Screen 1

Establishing landscape, Shera, the heart of Allyria, the Seat of the Empire. A mad mixture of 1890s London with a dash of Mumbai, the city built on several levels. Mid-day, and an INDUSTRIAL HAZE lingering in the air.

We can see some LANDMARKS – the MARROW BRIDGE that crosses the Glory, the broad, and at this point in the country somewhat slower-flowing river that splits the city. Heavy traffic on the Glory, as ships ply their trade, bringing goods from the north and cargo from the ports further south.

The TOWER OF THE ROSE, the central structure of ROSE PALACE. The tower is vaguely ominous, and the tallest structure in the city by law, towering over the other buildings.

Industrial smokestacks clutter the skyline to the north of the city, along one side of the Glory.

Not unlike London of the era, this is the heart of empire, arguably the most powerful navy in the Sphere, and unquestionably the most politically stable. This is a city of almost five million people.

1. CAPTION/locator: Shera.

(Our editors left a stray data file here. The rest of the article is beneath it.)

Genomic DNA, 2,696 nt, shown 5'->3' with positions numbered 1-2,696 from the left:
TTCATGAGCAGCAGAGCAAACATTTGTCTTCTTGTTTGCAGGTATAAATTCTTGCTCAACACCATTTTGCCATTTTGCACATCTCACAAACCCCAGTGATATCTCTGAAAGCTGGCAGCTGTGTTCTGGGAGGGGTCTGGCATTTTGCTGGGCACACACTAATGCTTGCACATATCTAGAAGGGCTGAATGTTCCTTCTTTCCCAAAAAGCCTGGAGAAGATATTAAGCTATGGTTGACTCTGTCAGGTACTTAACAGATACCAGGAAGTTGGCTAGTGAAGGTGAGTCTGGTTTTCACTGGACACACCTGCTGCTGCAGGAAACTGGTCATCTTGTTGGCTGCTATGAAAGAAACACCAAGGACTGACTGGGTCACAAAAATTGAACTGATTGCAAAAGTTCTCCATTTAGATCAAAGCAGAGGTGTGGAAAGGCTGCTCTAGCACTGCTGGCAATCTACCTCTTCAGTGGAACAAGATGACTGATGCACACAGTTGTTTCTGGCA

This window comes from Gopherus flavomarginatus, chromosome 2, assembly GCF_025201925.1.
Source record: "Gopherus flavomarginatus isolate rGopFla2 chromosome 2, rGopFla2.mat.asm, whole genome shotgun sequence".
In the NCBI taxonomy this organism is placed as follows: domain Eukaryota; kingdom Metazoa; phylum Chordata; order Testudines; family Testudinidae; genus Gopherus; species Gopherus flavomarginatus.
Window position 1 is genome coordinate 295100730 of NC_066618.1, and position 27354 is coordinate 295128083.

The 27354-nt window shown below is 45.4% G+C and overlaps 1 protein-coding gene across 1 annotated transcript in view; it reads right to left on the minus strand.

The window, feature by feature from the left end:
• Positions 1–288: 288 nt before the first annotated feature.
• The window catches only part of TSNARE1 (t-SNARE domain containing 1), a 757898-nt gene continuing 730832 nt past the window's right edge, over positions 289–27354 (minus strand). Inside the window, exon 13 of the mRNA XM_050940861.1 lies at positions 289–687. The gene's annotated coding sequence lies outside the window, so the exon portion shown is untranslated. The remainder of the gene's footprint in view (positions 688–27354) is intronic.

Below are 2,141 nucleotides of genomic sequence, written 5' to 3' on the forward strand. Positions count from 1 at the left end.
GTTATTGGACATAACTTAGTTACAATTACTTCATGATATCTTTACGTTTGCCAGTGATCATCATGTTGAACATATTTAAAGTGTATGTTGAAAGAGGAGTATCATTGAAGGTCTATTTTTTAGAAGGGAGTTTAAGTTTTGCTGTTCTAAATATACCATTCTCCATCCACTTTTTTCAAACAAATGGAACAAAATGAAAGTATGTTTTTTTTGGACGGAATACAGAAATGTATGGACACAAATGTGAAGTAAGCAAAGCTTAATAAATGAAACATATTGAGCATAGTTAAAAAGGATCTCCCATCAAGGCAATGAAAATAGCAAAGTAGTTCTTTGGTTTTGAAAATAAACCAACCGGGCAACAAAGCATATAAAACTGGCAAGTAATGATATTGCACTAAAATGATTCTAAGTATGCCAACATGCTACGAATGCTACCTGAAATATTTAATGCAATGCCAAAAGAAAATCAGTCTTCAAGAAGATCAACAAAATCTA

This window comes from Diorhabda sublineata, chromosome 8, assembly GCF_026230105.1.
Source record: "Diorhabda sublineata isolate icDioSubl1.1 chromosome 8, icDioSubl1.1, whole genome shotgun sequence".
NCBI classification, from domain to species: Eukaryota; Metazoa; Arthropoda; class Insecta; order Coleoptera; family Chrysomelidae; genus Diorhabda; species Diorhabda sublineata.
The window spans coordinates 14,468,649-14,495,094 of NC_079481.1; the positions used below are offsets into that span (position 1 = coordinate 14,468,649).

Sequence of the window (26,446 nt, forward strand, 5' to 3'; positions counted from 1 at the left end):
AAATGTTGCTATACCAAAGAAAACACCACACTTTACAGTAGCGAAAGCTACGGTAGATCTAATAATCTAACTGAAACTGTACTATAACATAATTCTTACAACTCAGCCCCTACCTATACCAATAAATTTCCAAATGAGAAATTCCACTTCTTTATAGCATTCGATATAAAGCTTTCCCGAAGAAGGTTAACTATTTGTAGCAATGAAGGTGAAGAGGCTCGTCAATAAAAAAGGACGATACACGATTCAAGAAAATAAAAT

Close on a copy of The Shera Clarion, open; this is being read by Farrow, but, of course, we don’t see him. Just the top of the paper, it’s masthead and the illustration, in the style of the period, of course.

The ILLUSTRATION is of an imposing looking third-rate, apparently at aether. One MAST is down, and the ship is on fire, with CREWMEN leaping from the deck to their deaths. We can see the name of the ship in the illustration, Destiny.

Caption reads, “Catastrophic Conflagration Claims HMS Destiny.”

2. ATTENDANT/off: *ahem*

Day 1
Screen 2

Wide reveal, interior of the Elliston Club, which is exactly what it sounds like, if it sounds like a classic, and possibly romantic, private club of the period. Quiet and opulent and very, very proud of itself, if that makes sense.

FARROW, seated in an incredibly overstuffed leather reading chair, has lowered his paper enough to eyeball the ATTENDANT who now stands in front of him. The ATTENDANT holds a SILVER TRAY, upon with is a sealed ENVELOPE. The ATTENDANT is quite clearly deferential.
FARROW himself is a small, slender man, middle-aged, dressed like a gentleman. A drink is at his elbow.

There are a few other GENTLEMEN in the club, minding their own reading.

1. ATTENDANT: Begging your pardon, Mister Farrow.
2. ATTENDANT: Message for you.

FARROW, quietly annoyed at having been interrupted, sets aside the newspaper with one hand, taking the ENVELOPE.


FARROW’S HANDS – he’s opened the ENVELOPE and removed the AETHERGRAM inside enough that it can be read.

On the ENVELOPE, we can read, “E. Farrow.”